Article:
Sunday, July 16, 2006

On World Government and Being an Oddball

"Hope and hardship and a worthy task
That's all I offer and it's all I ask"
--Echo's Children, "The High Frontier"

Yesterday, I came to the annual meeting of the Southern California chapter of Citizens for Global Solutions, which went rather better than I expected. CGS is a descendant of the World Federalist Association, which itself used to be known as the United World Federalists. During the movement's 1940s heyday, it counted Albert Einstein and E.B. White as supporters; Isaac Asimov was a world federalist until the end of his life.

Today, global government is not a mainstream issue. The overwhelming majority of people are neither for it nor against it -- they've simply never seriously thought about it. The basic idea is simple. World federalists believe we need a system of democratic global governance on top of (not instead of) national governments. Such a system would provide enforceable legal mechanisms for resolving conflicts, protecting human rights and safeguarding the environment. Present-day countries would be in a position similar to that of US states or Swiss cantons.

The idea may be simple but its consequences would be profound. The two that resonate most deeply with me are abolishing war and allowing freedom of movement. When speaking on the subject, my good friend Tad Daley likes to say, "It is within the power of the human imagination to envision abolishing war itself". Why not? When formerly independent, sovereign entities unite politically, armed forces beyond police become unnecessary. Their borders no longer need to be defended and people are free to come and go. It is from this freedom that World Beyond Borders, the global government website I co-founded with Eli Williamson-Jones, takes its name.

Although technology is bringing the world closer together, global government is a long way off -- a couple of decades at best, centuries at worst. Much of the work to be done is simply raising awareness -- trying to get the idea of global government into the public eye. The rest consists of changing international institutions such as the UN and working toward the basic levels of democracy and economic development that will allow a stable world democracy to exist.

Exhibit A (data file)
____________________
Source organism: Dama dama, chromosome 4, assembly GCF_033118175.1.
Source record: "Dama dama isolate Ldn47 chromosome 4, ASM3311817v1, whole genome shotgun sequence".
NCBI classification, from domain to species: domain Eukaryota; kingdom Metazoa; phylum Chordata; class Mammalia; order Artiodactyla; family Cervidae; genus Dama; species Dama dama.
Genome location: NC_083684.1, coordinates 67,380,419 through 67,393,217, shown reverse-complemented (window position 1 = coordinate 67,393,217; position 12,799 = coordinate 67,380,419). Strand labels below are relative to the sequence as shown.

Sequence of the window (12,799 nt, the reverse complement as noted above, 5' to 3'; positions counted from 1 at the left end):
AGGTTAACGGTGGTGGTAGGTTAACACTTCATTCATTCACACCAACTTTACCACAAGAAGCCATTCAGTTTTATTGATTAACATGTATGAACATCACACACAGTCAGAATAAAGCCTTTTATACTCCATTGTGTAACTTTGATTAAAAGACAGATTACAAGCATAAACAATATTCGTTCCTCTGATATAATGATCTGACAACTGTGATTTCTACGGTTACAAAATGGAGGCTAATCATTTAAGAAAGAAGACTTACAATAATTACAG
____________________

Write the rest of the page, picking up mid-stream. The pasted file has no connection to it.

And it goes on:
Working on such a generational project is not for everyone. It takes courage, imagination and the ability to stand alone. I am reminded of physicist Charles Sheffield's words about space exploration:
"If you want to be on the leading edge of anything, you have by definition to be a couple of standard deviations away from most people. That makes you an odd-ball. The trick is to learn to accept it, then to like it -- and keep on making lots of noise for what you believe in."

7 comments:

Gary Yeritsian said...

Hi Jane,
If you remember, I sat to your left during Tad Daley's presentation at the CGS meeting Saturday. I just wanted to encourage you to keeep up the good work! I've found your website and blog both intriguing and informative.
Best wishes,
Gary

Jane Shevtsov said...

Hi Gary,

Yes, I remember you and have put in a link to your blog. I'd really appreciate it if you linked to me -- I'm trying to build an audience.

Best,
Jane

Future Geek said...

I think the world government idea is fascinating. I might like to post a Q&A with you on my blog sometime about the topic.

I tend to believe that change will come from the other direction - from the bottom up. I'm starting to get some of my ideas about this online, here.

Anyway, I look forward to reading more of your thoughts about world government.

Jane Shevtsov said...

Hi future geek,

I'd love to do a Q&A on your blog! And there's definitely more global government stuff in the pipeline, after I get one or two ecology posts up.

The creation of a global government is definitely going to be a bottom-up process -- no way national governments are going to voluntarily give up power without feeling a lot of pressure. And having democracy at the world level will open up all kinds of new opportunities for grassroots action. I currently live in Los Angeles, so I vote for people to represent me in the LA city and county governments, in Sacramento and in Washington, DC. But who represents me at the world level? It's not John Bolton -- I didn't get a vote on him.

In any system with multiple levels of organization, both bottom-up and top-down effects are important. I'll definitely post more on this idea later.

Tony Fleming said...

Hi Jane -

Long time no chat. Nice to see your blog. I've linked it in my feedreader so I can keep up. If you're inclined, check out mine at unsg.org

Tony Fleming
(formerly of WFA, haha)

Jane Shevtsov said...

Hi Tony!

Good to hear from you! How did you find this blog?

I've added you to my feedreader and blogroll.

Anonymous said...

Hi Jane -

I cannot recall how I came across it - probably a search of blogs on world government, CGS or WFA or the UN.

Tony